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Sweden's first astronaut Christer Fuglesang
© Christer Fuglesang

Technology and inspiration of the past and future

Christer Fuglesang, Sweden’s first and hitherto only astronaut, shares his unique perspective on mining technology, heritage, and inspiration.

Many people associate space and research with the future, progress and development. In the seventeenth and eighteenth centuries Falun Mine was at the leading edge when it came to science and technical development. Can you see any similarities?

C.F.: Well, mining often goes downwards while space activities mainly goes upwards, but being at the technological frontier of its time is a close similarity. Even today, modern mining is utilising and driving the newest technology, much as space does. The technology needed in order to perform and improve mining several hundred years ago, was later used in many other ways in the society. Likewise, technology for space gives a lot of spin-off (as we call it today) to improve life on Earth as well.

You have written a number of children’s books and you are chairman of the Museum of Technology in Stockholm. How important is it that museums like the Museum of Technology and Falun Mine (Sweden’s oldest museum of technology) work to inspire children and young people in science and technology? What role do you think that we should have as museums? Have you any dream plans concerning museums?

C.F.: I think it is very important that we inspire young people – in any way we can – to understand more of the natural sciences, technology and mathematics. It is important for our future - which depends on high technology - that many people know how that works and can develop it further. This is globally true, but specifically if we want Sweden to continue to be an industrially leading country with high living standard, we must ensure that we can inspire our children and youngsters so that enough of them chose to study STEM (Science, Technology, Engineering and Mathematics).

Christer Fuglesang, Sweden’s first astronaut – Photograph courtesy of Christer Fuglesang
Christer Fuglesang, Sweden’s first astronaut – Photograph courtesy of Christer Fuglesang

Museums can play an important role in inspiring people. In particular if they are placed in a historical context. I think it is very inspiring myself to see how technology has developed and to see it in an exciting and real environment is the best way to promote it. Falun Mine is an excellent example, as is visiting Kennedy Space Center in Florida for the history of space. Also the Museum of Technology, which you mention, interestingly enough recently opened a new Mine exhibition.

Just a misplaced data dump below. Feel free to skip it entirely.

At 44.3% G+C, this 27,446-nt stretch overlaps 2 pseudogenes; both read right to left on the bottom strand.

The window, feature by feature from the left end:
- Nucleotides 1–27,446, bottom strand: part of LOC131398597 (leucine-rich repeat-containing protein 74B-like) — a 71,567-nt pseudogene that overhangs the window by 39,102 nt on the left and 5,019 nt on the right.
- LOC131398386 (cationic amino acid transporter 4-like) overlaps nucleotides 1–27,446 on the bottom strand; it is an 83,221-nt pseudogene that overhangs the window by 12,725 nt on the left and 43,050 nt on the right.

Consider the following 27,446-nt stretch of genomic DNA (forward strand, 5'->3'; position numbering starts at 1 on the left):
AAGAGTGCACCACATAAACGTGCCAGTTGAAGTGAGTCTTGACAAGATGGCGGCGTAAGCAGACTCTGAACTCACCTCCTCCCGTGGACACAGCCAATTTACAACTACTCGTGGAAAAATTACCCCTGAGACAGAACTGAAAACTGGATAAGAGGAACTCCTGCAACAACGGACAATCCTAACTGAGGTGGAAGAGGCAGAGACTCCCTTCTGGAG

I think museums should offer a range of experiences in order to attract a broad range of visitors. Some only want to wander around; others read a lot or watch short movies. However, the best activity – in particular to get young people inspired – are hands-on.

Falun Mine has had many “machine directors”, including the famous Christoffer Polhem. These mechanical engineers tested many new ideas at the mine, ideas that have been of great significance for our technological development. What do you think that Falun Mine may have meant for technological development, and where can we find our “Polhem” today and the potential testing arenas?

C.F.: There is no doubt that the technical inventions that were needed to improve mining at Falun Mine and perhaps in particular those made by Christopher Polhem, helped Sweden economincally in Europe. Challenges in the mine to make the excavation more efficient and economical lead to technical inventions that later can be used in many other places as well. Typical “spin-off”, although that term was not used in those days.

Today, we find “Polhem” in many fields. For example the IT-area, perhaps right now particularly in AI (Artificial Intelligence), bio-engineering, energy evolution (we are hard pressed to invent or at least drastically improve the energy sector to combat the climate change threat) and in space.

Falun Mine has historically been a workplace to which people have moved from far and near. A place for the exchange of knowledge, where it has been important to receive impulses and role models from other countries, particularly in technological and economic fields. Today it is a tourist attraction with visitors from many countries. How do you think Falun Mine, as a World Heritage site, can continue to affect people and contribute to the dissemination of knowledge?

C.F.: Falun Mine is truly a unique site, with its 1000-year old history. Both the technical and social evolution over time, in the context of all of Europe's history, makes it extremely exciting and interesting. I imagine that use of VR and AR could make a visit to the mine even more exciting and realistically show how it was centuries ago. Reaching out on all media and making this World Heritage site more known – not only in Sweden but all over the globe – is of course a challenge in today's hyper information flow. And to achieve this, new creative and inventive minds might be needed.

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